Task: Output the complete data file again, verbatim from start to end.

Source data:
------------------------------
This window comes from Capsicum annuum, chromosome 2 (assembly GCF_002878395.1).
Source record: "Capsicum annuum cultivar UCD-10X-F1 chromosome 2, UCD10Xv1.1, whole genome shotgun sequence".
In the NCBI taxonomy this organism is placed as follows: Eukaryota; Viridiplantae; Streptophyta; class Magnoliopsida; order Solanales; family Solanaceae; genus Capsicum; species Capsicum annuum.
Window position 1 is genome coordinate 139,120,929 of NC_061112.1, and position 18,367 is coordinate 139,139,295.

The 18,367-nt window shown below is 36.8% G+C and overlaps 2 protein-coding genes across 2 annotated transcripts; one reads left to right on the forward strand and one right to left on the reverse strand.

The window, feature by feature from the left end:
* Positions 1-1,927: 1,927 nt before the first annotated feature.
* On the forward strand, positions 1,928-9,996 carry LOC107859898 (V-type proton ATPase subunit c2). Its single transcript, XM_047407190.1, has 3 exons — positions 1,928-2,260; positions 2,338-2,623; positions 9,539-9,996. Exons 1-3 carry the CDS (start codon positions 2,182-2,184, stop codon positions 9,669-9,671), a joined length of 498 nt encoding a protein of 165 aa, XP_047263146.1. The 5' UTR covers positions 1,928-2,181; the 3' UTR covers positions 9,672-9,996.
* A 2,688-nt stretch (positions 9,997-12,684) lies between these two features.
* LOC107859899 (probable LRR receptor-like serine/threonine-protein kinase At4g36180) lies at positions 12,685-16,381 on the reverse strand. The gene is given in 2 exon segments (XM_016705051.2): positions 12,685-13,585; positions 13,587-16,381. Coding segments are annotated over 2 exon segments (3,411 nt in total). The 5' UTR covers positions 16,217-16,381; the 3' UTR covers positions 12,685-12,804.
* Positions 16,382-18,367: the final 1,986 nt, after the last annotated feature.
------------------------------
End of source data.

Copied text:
This window comes from Capsicum annuum, chromosome 2 (assembly GCF_002878395.1).
Source record: "Capsicum annuum cultivar UCD-10X-F1 chromosome 2, UCD10Xv1.1, whole genome shotgun sequence".
In the NCBI taxonomy this organism is placed as follows: Eukaryota; Viridiplantae; Streptophyta; class Magnoliopsida; order Solanales; family Solanaceae; genus Capsicum; species Capsicum annuum.
Window position 1 is genome coordinate 139,120,929 of NC_061112.1, and position 18,367 is coordinate 139,139,295.

The 18,367-nt window shown below is 36.8% G+C and overlaps 2 protein-coding genes across 2 annotated transcripts; one reads left to right on the forward strand and one right to left on the reverse strand.

The window, feature by feature from the left end:
* Positions 1-1,927: 1,927 nt before the first annotated feature.
* On the forward strand, positions 1,928-9,996 carry LOC107859898 (V-type proton ATPase subunit c2). Its single transcript, XM_047407190.1, has 3 exons — positions 1,928-2,260; positions 2,338-2,623; positions 9,539-9,996. Exons 1-3 carry the CDS (start codon positions 2,182-2,184, stop codon positions 9,669-9,671), a joined length of 498 nt encoding a protein of 165 aa, XP_047263146.1. The 5' UTR covers positions 1,928-2,181; the 3' UTR covers positions 9,672-9,996.
* A 2,688-nt stretch (positions 9,997-12,684) lies between these two features.
* LOC107859899 (probable LRR receptor-like serine/threonine-protein kinase At4g36180) lies at positions 12,685-16,381 on the reverse strand. The gene is given in 2 exon segments (XM_016705051.2): positions 12,685-13,585; positions 13,587-16,381. Coding segments are annotated over 2 exon segments (3,411 nt in total). The 5' UTR covers positions 16,217-16,381; the 3' UTR covers positions 12,685-12,804.
* Positions 16,382-18,367: the final 1,986 nt, after the last annotated feature.